Well, I wouldn't be suprised if more of this continues to occur.

IMHO, peering is currently a huge financial bean for the counters,
along with being a strategic bean. Significant amounts of money
ride on peering. Let's say that AGIS is the only hold out for DIGEX
to go defaultless. If this is the case, and the traffic from DIGEX to
AGIS is significant, DIGEX could be forced to spend a not in-
significant amount of money to resolve said issue. Technically,
if they had to, the best choice would be to purchase said circuit
from AGIS (I wonder if they would do this?). Either way, they
end up purchasing a circuit from thier competitor. But this is
peering 101, and doesn't belong on this list....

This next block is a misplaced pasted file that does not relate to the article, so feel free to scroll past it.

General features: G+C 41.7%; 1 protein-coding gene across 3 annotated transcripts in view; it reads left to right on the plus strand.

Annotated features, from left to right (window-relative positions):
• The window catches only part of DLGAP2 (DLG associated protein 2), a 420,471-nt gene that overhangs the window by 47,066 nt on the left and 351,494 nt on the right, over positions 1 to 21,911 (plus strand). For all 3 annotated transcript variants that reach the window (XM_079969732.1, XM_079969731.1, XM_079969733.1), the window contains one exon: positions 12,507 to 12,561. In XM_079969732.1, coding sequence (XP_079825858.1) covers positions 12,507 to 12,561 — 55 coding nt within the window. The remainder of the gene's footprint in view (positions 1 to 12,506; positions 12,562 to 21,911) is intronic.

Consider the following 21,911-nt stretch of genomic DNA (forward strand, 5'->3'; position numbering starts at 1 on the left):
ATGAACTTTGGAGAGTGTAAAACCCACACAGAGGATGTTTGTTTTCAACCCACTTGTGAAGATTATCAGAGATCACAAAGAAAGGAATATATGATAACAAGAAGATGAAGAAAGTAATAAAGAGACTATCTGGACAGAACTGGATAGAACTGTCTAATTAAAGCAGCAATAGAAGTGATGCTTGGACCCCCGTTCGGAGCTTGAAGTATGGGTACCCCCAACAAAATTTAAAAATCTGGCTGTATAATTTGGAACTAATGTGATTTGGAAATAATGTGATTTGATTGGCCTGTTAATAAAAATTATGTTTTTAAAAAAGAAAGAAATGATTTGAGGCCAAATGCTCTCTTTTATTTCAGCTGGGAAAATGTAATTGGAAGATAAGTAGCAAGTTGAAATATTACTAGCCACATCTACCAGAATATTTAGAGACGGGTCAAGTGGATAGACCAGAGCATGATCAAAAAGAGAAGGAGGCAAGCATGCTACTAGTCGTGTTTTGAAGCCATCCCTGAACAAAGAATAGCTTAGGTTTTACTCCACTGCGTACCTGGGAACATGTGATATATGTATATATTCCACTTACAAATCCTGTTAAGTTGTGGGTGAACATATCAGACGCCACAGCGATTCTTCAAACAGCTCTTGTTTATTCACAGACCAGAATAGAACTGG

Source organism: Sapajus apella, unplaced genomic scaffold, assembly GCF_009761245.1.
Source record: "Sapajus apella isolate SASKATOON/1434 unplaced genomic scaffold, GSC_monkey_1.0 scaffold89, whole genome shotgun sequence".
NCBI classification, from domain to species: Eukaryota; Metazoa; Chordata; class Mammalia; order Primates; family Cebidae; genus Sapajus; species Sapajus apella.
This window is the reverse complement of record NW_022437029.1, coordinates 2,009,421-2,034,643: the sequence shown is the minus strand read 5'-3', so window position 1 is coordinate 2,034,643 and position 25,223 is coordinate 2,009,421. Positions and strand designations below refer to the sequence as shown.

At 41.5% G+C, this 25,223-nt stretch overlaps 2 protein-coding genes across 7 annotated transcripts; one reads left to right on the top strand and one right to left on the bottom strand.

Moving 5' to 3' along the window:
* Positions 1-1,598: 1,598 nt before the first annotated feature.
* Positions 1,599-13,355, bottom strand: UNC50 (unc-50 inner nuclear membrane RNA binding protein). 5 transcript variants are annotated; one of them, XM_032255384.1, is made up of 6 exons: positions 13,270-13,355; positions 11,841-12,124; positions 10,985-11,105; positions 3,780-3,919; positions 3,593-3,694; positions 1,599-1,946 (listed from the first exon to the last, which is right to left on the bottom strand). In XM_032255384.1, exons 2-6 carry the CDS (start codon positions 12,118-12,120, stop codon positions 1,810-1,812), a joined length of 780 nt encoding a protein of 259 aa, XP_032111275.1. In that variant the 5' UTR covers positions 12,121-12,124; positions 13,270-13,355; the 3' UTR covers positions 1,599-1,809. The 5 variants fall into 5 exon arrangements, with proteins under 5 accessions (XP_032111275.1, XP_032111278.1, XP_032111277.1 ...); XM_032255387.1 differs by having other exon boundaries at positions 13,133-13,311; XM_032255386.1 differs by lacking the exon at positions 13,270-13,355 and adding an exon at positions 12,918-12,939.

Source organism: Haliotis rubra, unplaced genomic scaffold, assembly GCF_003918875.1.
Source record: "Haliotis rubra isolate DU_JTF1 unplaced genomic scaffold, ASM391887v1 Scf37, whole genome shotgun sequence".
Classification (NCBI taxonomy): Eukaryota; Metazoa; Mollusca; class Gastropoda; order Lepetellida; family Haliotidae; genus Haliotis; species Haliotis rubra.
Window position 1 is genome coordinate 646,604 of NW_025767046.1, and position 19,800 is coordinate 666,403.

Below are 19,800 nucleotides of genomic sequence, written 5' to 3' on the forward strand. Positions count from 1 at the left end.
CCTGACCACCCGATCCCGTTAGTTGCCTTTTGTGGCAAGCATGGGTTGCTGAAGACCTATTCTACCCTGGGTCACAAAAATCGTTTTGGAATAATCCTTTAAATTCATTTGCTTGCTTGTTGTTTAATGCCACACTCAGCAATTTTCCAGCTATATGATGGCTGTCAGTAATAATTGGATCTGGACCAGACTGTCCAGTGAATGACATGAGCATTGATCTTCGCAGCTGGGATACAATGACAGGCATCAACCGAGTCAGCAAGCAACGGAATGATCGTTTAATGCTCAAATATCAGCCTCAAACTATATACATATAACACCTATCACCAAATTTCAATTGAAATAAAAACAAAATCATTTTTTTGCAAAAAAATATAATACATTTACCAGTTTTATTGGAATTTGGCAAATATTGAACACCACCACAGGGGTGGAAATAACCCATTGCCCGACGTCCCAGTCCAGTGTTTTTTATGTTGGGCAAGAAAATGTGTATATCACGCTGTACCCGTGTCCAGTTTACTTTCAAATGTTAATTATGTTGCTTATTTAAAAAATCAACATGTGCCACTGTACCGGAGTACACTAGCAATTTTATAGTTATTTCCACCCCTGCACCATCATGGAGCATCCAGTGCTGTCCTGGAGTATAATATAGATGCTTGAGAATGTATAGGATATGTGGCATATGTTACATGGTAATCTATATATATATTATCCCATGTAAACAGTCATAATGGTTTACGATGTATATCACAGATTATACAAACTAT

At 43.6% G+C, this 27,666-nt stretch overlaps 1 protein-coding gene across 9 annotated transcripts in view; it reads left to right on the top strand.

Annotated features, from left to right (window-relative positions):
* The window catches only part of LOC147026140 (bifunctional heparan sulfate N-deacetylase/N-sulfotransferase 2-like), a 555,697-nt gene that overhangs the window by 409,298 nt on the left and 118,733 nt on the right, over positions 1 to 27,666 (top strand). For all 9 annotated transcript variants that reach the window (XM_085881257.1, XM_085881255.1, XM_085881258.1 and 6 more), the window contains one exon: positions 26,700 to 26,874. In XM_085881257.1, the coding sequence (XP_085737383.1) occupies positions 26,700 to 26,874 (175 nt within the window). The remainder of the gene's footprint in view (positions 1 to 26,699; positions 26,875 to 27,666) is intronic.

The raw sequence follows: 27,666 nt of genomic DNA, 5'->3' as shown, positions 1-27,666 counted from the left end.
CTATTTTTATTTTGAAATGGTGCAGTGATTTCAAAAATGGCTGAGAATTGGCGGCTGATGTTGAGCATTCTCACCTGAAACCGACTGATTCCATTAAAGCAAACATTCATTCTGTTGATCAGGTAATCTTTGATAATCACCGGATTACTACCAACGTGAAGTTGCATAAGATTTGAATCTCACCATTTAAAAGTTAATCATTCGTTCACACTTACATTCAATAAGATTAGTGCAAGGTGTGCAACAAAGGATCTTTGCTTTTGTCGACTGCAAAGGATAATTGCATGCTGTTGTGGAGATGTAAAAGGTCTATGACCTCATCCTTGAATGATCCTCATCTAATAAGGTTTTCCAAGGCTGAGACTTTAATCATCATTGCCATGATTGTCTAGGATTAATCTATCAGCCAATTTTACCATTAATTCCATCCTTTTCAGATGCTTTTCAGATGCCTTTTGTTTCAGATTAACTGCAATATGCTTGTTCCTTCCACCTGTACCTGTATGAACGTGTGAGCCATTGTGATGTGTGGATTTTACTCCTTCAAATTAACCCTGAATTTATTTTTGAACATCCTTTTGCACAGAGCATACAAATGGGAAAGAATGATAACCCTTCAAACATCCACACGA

Anyway, my point is that peering has become a financial decision,
and sooner or later people are going to start throwing them
attourney types at these things. And many companies will have a
good case, when the issue is between two companies of
equivalent "net worth". This is begging for the folks in DC to get
thier paws in on this. Those of us who have spent previous
time in regulated industries probably know that this is NOT
in our best interests, no matter which side of the issue you
are on.

Chris A. Icide
Nap.Net, L.L.C.